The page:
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Misc #15418

Date.parse('2018')

Added by foonlyboy (Eike Dierks) 12 months ago. Updated 12 months ago.

Status:
Open
Priority:
Normal
Assignee:
-
[ruby-core:90552]

Description

Date.parse('2018')
ArgumentError: invalid date

I did expect that to return the same as:
Date.parse('2018-1-1')
=> Mon, 01 Jan 2018

working with dates and times is really weird and complicated,
so it makes sense to be strict with parsing.

I watched this one:
https://www.youtube.com/watch?v=-5wpm-gesOY
He's really coming up with some some crazy test cases.

In ruby this is split between Time and DateTime,
some in the core, some in in the standard lib.


Im looking forward for the new version,
let's freeze the strings!

~eike

History

Updated by shevegen (Robert A. Heiler) 12 months ago

I can understand you to some extent.

I live in Europe and we tend to use the dd.mm.yyyy notation a lot,
at the least in central europe; so I would have assumed that
Date.parse('2018') would mean Date.parse('01.01.2018'), even
though we did not specify the day and month part there; you wrote
the other example of Date.parse('2018-1-1'), which is more or less
the same as the dd.mm.yyyy part - though of course it omits the
"0" for month and days, and is in yyyy-mm-dd format I think (or
yyyy-dd-mm, I can never remember offhand).

But both of these two variants are close to one another,
whereas for the yyyy format given alone, Date.parse()
yields an error. This may be the technically accurate
way, but I personally also feel that assuming this to
refer to the first day in the first month would be
more convenient.

Note that Time.parse() behaves somewhat similar to Date.parse()
in regards to '2018' - both consider this format to be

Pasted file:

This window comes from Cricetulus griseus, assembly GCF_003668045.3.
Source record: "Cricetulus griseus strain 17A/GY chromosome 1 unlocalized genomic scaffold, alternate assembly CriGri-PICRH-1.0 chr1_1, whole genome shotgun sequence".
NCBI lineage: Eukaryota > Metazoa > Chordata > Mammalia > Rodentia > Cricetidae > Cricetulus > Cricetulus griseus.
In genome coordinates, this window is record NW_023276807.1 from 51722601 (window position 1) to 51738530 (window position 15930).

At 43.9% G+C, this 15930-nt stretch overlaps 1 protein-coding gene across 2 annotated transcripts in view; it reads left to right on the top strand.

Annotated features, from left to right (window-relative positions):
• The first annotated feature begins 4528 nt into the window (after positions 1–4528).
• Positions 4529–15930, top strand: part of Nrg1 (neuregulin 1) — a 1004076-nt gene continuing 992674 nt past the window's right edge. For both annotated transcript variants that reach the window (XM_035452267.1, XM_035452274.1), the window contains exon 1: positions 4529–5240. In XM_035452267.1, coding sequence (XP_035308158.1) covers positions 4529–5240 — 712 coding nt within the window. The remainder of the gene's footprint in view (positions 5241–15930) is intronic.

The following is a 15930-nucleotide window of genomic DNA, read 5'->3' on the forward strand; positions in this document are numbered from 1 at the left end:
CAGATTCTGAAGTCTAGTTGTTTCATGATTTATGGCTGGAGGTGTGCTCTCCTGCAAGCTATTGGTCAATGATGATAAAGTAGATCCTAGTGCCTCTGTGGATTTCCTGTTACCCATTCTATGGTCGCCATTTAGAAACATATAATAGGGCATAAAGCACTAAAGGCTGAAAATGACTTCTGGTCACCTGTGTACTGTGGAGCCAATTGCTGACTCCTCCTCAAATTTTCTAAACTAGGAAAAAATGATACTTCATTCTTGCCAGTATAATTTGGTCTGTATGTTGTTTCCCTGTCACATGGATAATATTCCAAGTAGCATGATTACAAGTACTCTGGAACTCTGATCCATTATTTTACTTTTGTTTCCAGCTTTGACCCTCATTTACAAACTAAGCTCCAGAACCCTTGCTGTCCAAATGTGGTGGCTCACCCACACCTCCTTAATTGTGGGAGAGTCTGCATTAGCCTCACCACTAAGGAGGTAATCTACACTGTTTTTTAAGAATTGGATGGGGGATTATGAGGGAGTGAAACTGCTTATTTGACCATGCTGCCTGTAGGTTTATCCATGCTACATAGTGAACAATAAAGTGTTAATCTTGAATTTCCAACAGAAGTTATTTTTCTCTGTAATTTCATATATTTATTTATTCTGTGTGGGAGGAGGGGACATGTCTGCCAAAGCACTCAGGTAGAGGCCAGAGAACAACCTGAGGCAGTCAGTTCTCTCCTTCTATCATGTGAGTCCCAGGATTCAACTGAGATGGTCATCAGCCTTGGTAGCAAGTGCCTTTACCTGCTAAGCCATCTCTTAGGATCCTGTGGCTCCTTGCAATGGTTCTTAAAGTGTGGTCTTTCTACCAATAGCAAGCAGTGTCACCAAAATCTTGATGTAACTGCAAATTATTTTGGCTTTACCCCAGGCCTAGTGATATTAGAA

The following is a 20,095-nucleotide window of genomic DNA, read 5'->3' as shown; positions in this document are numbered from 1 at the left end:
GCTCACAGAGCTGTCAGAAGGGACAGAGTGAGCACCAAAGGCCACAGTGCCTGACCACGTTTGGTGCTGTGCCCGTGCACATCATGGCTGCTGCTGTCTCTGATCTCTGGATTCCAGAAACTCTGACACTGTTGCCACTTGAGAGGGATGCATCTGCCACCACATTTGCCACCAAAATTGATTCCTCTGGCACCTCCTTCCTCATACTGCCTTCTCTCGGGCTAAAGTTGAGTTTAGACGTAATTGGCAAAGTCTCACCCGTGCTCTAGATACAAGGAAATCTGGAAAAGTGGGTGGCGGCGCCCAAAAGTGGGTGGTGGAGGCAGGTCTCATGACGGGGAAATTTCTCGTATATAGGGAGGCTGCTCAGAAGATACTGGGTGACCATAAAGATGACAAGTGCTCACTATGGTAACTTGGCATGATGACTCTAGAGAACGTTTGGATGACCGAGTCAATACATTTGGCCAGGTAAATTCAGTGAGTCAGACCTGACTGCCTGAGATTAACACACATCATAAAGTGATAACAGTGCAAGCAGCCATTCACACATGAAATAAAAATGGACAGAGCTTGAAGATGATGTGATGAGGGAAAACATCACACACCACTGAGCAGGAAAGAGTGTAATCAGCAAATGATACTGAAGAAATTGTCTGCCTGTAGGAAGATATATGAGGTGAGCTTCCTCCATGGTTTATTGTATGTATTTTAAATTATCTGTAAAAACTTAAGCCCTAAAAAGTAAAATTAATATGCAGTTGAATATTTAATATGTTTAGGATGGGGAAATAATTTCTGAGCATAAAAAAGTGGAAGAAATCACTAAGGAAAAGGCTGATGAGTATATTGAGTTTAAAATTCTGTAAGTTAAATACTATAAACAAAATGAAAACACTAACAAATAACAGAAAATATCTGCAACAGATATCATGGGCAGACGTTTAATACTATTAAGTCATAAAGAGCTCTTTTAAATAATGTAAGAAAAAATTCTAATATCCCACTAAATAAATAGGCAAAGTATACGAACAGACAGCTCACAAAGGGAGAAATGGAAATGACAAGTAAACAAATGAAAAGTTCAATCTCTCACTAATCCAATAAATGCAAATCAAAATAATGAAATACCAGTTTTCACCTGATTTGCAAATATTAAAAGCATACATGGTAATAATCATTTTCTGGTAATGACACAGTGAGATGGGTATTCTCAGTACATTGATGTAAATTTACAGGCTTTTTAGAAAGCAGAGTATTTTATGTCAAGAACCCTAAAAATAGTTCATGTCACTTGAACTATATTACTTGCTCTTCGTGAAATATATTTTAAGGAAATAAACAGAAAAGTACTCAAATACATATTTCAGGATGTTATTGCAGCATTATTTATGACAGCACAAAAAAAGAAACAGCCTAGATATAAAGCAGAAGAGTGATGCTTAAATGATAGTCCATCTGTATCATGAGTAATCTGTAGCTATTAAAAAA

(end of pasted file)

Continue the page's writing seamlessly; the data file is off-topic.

incomplete or rather raise an error:

Time.parse '2018' # =>ArgumentError (argument out of range)

Whereas:

Time.parse '01.01.2018' # => 2018-01-01 00:00:00 +0100

Works fine.

What I find more confusing is Time, Date and DateTime altogether
(or was it TimeDate ... ). Perhaps in the long run we can get
some more "streamlined" or "unified" behaviour here but
this will probably take a while; and would also introduce
backwards-incompatible change, so it will have to come past
3.0.

I'd be patient and see for the long term situation, towards ruby
3.0 (at the least for the idea itself), or even past ruby 3.0.

Personally I'd even favour just putting it all into one
"namespace", say Time (or ... Date; I don't mind so much,
except for DateTime, which I simply find odd as name),
but I am not sure if this is easily doable or really worth the
net gain - even though I'd prefer this. But people may have to
change their code and they may ask why, so one has to give a
good answer to these cases too. :)

At any rate, I would be patient here - in the long run there
may be some changes; let's wait and see.

PS: On that note ... not so important either, but it would be
kind of nice to see when Date and when Time and when DateTime
was added to ruby. This is not hugely important but it would
be nice to see how old certain stdlib/core parts of ruby
are; at the least stdlib components. But I digress.

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